I have to say, I really enjoyed your story here, and I'm a picky bastard when it comes to this kind of thing. There was a lot of things that I really liked about it:
First, you had a good hook. Mining towns are usually dangerous, and fights are frequent there, but the way you wrote it left me asking, "What are You doing there?" Almost immediately, I pictured a good kid who liked to stay on the right of things, but somehow got put into a situation where he had to defend himself. Two overbearing guys were coming at you, threatening you, now what are you going to do about it?
Usually, I stop reading after the first three or four sentences, but that wasn't the case here. You drew me in and kept me wanting to know "What's next?" (I did have to look up the word "arvo" though)
Second, even though it's in first person POV, you really drew out the characters. That's something that's extremely hard to do. I got a clear picture of who they were, as well as the emotions running through the lead character. Extremely well done here.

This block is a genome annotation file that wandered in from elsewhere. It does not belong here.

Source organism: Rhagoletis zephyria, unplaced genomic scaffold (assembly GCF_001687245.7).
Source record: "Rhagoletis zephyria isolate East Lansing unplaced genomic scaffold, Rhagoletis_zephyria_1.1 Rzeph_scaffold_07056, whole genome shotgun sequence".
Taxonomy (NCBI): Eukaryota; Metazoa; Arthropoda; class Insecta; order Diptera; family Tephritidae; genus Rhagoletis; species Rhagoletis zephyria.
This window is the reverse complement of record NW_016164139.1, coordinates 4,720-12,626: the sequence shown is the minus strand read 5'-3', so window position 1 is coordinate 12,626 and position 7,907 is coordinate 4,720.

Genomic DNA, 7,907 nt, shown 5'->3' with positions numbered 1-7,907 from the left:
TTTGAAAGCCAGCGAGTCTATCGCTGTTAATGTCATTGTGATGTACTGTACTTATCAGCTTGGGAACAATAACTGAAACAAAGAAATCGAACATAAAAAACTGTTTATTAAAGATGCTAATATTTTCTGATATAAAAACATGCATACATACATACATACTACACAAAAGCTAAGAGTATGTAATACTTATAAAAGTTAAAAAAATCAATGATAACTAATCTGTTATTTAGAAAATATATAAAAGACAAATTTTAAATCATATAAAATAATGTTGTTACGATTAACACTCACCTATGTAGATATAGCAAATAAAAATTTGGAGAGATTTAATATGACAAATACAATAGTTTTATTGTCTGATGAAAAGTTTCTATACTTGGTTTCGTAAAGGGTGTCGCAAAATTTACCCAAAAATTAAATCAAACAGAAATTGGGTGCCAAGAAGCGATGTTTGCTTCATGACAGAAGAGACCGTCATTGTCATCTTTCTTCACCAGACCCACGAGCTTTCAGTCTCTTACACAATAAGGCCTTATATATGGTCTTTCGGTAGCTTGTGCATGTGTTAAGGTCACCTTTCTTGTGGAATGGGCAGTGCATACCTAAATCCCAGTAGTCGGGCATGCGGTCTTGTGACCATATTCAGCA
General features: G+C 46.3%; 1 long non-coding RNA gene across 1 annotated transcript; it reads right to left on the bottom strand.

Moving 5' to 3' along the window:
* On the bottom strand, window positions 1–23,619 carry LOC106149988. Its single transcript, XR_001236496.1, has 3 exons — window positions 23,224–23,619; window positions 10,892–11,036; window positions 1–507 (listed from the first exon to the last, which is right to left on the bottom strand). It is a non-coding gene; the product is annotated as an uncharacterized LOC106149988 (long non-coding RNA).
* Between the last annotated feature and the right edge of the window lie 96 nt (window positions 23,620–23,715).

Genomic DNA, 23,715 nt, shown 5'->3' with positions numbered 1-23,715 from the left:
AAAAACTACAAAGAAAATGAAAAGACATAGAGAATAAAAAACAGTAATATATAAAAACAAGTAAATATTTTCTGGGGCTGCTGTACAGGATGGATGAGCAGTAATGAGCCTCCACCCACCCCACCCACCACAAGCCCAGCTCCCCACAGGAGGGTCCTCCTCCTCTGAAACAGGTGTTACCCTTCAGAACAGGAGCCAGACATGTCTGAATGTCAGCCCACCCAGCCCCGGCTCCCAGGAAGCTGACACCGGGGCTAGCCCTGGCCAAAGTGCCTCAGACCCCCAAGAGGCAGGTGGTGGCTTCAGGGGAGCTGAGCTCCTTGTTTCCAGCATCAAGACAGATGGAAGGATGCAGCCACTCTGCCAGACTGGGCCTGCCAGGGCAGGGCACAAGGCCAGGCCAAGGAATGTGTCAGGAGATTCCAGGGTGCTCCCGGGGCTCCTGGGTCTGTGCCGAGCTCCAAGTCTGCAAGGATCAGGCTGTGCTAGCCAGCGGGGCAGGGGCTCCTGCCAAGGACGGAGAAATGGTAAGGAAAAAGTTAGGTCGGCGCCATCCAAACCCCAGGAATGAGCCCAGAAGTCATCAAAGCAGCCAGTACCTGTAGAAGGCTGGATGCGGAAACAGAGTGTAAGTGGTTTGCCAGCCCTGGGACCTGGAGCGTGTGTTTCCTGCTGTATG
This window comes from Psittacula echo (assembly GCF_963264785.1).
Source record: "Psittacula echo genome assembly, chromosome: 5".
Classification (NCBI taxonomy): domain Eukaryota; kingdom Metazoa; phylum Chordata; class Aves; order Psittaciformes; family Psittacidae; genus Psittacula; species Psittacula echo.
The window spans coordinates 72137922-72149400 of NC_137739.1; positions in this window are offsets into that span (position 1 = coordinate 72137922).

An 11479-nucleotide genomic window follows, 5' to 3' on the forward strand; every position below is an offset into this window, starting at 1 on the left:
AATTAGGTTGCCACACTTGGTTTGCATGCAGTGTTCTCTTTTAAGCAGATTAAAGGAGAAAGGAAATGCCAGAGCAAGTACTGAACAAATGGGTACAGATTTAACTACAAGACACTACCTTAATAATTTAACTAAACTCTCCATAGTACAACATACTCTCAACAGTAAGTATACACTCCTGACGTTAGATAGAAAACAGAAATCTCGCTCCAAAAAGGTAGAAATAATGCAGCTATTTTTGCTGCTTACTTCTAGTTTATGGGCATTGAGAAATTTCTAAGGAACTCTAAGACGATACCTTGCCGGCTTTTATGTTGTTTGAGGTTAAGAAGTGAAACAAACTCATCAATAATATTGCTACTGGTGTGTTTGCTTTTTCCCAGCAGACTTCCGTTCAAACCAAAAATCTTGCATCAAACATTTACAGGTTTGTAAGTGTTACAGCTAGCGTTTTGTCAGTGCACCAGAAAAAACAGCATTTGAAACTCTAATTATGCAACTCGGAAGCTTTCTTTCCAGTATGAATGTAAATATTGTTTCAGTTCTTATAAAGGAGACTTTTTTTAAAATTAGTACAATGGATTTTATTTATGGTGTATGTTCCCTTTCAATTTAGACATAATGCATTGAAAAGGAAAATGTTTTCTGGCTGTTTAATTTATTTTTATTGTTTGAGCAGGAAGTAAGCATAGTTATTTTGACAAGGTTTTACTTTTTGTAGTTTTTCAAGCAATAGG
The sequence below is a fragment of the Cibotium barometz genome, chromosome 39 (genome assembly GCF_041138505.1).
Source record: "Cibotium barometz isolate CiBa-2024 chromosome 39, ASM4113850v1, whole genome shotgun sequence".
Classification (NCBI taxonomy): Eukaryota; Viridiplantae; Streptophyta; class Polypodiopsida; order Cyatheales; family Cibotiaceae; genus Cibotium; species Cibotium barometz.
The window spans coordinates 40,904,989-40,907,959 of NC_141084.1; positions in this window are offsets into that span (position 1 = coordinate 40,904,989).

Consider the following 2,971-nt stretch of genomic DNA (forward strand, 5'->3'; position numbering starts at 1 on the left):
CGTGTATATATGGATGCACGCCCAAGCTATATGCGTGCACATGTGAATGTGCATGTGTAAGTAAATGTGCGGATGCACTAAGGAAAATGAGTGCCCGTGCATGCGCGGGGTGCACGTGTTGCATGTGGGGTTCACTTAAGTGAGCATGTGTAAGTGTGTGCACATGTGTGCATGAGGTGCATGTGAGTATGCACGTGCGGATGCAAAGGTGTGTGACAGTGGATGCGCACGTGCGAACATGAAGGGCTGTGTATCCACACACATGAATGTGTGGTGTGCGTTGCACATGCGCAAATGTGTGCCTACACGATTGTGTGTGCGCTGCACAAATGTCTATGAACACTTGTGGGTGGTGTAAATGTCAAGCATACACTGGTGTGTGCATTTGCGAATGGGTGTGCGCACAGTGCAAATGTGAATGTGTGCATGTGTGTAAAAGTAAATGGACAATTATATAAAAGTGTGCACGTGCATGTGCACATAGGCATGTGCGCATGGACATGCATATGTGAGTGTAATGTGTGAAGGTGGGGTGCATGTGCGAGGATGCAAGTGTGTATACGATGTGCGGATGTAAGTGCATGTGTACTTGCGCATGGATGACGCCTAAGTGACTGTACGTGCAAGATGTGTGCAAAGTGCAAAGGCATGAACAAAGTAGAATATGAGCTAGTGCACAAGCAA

and Third, the fight scene was very well done. A lot of writers make the mistake of leading with the reaction and following with the motivation. In real life, this just isn't possible. People don't scream before they get hit by a bullet.
So, on to something that you mentioned here:
"I guess it has a beginning, but the middle and end don't look to be in sequence."
When writing creatively, don't think "beginning, middle, and end". That's great for an essay, but it doesn't always work here. Instead, think "Hook, Conflict, Resolution". Many times, it's impossible to start at the beginning. People don't need a long dissertation on how the characters came into being. With a hook, you jump right into the story, and let the reader fill in the blanks from there. Sometimes there is a bit of history that has to be added, but there's a proper place and way to do that.